Your contributions are highly valued and hope they keep coming.
A Merry Christmas and A Happy New Year to you all.
I hope this works….Ron and Frank – well I have copied some of our old photos taken in Broompark in the early 1950’s and which show …a little of the garden at Welsh’s farm, taken near the big lilac tree by the path just outside the dairy, the field below the farm buildings, the house at the end of Front Street, where the road turned into the rows, the school and the co-op store. I think the shelter would be behind the 3 kids where the school wall shows but it cannot be seen on this photo. Mrs Dougan and I think that the baby in the pram is Patrick Neary.
I included the one of Stonebridge too, from that time. It shows the Chow that belonged to Ivy and Foster Walton and which was the dad of our chow. Dad took me there one day and I chose Suki from the litter lying in the buildings at the back of the pub because she was the same colour as our Mum’s hair, which was red.
I wish these were just the village, less of us, but hope they bring back a few memories of the village at that time. Frank is the fella for the up-to-date ones!!
I have been informed by Linda Graham that her aunty Alice passed away on the 26th of September 2014 aged 92.
Alice Hall (nee Burn) is pictured in this photo in Grant street taken 55 years ago so that would make her 37 in the photo. Also in the photo are her mother – Jennie Burn and her sister Anne Graham (nee Burn).
ladies ~ from left to right are~Jennie Burn, mrs corker, Dorothy Turner, Alice Hall, Doris Dinning, and Anne Graham.
R.I.P Alice, you are now forever with your mother and sister in the peoples collection of the Beamish museum.
I was given these two photographs by Jean Clarke ( as she was then) taken of her at different times outside her home in Grant Street Broompark. Its the second one that is dated 1971, the date is on the back of the photo, and shows Jean and her younger sister Sandra.
She also had an older sister Maisie. Jean is age about 16 or 17 here. We think she is about 10 in the other one. Where she is outside the gate, its a James street gate as these yards were level with the street. The yards in Grant Street were below the street level.
We lived in James street first, well after we lived at the Farm, and we thought at first that the car might be my dads at its about where we lived, six houses from the end, but the date is wrong. We were in Esh Winning in 1971!
The little window behind Jean in the earlier photo is the pantry window, right next to someone’s back door. The little windows you can see higher up in both sides of the street in the other photos were at the top of the stairs. The out buildings on these houses were the coal houses, where there were small doors so the coal could be tipped straight in from the sacks when it was delivered on those flat bed lorries. Was the coal-man called Hardy, or did that name come later?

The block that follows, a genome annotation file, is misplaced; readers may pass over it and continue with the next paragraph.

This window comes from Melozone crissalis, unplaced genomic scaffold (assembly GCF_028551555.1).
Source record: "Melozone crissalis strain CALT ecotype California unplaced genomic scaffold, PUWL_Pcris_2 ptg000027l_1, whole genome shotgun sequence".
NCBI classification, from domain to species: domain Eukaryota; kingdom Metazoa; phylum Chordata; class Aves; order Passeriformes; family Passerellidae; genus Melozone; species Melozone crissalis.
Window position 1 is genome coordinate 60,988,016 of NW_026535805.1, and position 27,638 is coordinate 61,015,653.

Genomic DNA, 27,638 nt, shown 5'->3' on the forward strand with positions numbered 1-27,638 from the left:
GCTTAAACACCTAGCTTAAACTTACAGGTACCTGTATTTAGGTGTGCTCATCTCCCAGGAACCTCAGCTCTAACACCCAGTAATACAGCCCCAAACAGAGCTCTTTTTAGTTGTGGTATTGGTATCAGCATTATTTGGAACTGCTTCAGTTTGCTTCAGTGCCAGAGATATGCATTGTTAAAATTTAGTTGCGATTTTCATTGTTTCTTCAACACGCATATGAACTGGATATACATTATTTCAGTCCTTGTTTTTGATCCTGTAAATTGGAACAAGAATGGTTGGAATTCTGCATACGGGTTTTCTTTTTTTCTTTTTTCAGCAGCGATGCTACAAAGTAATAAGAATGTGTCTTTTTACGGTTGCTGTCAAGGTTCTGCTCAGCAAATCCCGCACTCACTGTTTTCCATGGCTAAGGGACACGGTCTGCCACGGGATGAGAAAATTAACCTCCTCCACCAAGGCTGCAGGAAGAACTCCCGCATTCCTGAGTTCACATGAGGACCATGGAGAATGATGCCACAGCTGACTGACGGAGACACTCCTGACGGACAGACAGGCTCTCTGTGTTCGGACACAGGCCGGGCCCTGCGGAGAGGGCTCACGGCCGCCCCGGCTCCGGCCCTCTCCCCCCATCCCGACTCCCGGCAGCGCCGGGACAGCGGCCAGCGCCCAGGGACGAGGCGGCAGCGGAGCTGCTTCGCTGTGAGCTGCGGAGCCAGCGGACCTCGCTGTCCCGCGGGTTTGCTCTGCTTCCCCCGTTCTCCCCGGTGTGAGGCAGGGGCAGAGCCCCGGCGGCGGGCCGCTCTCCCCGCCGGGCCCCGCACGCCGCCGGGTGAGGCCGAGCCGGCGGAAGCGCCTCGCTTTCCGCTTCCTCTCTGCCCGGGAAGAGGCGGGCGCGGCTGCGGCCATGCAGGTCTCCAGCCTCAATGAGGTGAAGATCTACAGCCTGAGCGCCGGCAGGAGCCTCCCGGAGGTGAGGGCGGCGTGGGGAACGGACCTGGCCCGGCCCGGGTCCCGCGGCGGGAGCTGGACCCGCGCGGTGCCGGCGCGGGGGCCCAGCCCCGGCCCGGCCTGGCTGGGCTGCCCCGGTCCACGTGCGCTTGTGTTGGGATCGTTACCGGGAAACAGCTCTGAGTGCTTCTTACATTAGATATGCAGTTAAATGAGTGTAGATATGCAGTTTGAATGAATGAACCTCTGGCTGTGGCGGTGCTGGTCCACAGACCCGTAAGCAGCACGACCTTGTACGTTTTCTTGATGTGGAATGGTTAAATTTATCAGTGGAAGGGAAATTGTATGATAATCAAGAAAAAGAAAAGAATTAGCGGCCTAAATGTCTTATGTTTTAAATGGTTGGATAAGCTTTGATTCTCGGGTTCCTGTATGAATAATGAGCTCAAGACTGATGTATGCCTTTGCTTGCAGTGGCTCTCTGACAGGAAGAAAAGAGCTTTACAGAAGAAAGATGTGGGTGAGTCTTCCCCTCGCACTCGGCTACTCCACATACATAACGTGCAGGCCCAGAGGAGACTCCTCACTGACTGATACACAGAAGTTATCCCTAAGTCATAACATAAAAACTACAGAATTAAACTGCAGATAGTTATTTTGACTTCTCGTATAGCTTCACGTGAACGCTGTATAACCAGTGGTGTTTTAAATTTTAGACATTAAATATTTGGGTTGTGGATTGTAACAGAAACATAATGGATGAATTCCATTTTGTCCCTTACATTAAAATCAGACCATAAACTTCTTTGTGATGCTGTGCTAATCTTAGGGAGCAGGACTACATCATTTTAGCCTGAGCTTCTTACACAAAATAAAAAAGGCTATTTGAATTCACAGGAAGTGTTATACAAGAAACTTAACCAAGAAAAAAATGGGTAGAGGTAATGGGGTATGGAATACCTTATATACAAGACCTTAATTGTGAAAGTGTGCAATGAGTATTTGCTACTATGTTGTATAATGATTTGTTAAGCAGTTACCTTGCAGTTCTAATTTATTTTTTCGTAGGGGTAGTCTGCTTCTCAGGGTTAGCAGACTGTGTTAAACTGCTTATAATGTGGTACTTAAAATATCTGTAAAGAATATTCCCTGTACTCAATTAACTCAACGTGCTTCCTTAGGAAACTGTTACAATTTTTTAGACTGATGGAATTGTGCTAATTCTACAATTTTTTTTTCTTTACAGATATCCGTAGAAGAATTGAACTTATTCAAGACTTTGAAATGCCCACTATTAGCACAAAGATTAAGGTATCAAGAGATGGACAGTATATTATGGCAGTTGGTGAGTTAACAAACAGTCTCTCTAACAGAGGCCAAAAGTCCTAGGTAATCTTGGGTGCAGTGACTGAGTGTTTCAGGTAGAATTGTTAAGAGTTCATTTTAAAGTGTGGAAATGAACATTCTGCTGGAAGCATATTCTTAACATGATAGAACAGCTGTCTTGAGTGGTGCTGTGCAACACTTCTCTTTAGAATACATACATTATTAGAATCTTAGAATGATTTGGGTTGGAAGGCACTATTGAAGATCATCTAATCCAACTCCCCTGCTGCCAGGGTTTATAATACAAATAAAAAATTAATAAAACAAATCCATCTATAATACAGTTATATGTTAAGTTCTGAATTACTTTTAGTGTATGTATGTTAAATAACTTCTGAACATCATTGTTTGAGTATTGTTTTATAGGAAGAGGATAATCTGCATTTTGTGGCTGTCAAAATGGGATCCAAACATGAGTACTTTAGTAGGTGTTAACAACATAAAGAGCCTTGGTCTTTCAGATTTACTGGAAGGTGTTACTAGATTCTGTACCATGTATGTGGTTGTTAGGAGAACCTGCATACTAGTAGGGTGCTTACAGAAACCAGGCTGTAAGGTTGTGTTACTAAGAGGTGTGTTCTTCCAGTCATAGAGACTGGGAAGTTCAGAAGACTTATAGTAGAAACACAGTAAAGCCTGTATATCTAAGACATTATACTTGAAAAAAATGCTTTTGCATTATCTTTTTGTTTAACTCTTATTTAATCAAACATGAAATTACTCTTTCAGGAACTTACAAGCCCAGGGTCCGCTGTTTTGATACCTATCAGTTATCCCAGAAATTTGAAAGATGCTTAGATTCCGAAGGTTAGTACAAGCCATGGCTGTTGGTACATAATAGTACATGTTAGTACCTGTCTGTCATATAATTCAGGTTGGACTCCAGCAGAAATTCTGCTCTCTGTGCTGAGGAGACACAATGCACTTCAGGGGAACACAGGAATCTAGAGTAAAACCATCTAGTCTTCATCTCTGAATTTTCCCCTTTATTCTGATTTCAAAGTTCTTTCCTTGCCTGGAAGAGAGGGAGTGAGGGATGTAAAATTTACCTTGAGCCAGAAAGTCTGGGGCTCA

Its Albert Street isn’t it that shows between the two, the street where the Ditchburn and the McGarr families lived. We used to get in trouble with the woman who lived there when we played ball against that wall, but it was tempting. I suppose the constant noise of a ball hitting your wall over and over must have been irritating.
This back street was the scene of all those games of ”kicky the tin” that I remember
Jean knows I am putting the photos on this site, she still has the same curly hair.
We had planned to do the Broompark walk a couple of weeks ago, over the line and then the bridge over the beck and on to Langley Moor but were told that the path is closed. The bridge was wooden so maybe it has rotted away now. I doubt anyone would be too bothered about replacing it – too low a priority for a council these days.
Durham Miners Gala was held a couple of weeks ago, the Big Meeting – do you remember that Ron?
It was really good and very well supported with lots of banners from all over the country, including unions and workers groups. The city was full of people, maybe helped by it being a sunny day. I went into town early to see it all. It always makes me cry, the banners for villages where the pit was closed years ago, the brass bands, the small bands of folk following their banner keeping a tradition going, all those miners we had in this area and the hard, horrible way they earned their living, and how they were treated. Luckily I was able to cry behind the sun glasses this year, instead of showing myself up. There will be photos on-line if you want to check it out Ron.
I will keep looking for more photos that show the village as it was – trouble is I might be on them!!
Hope my usual contacts, that you Frank and Ron, are both ok, no more illnesses to contend with.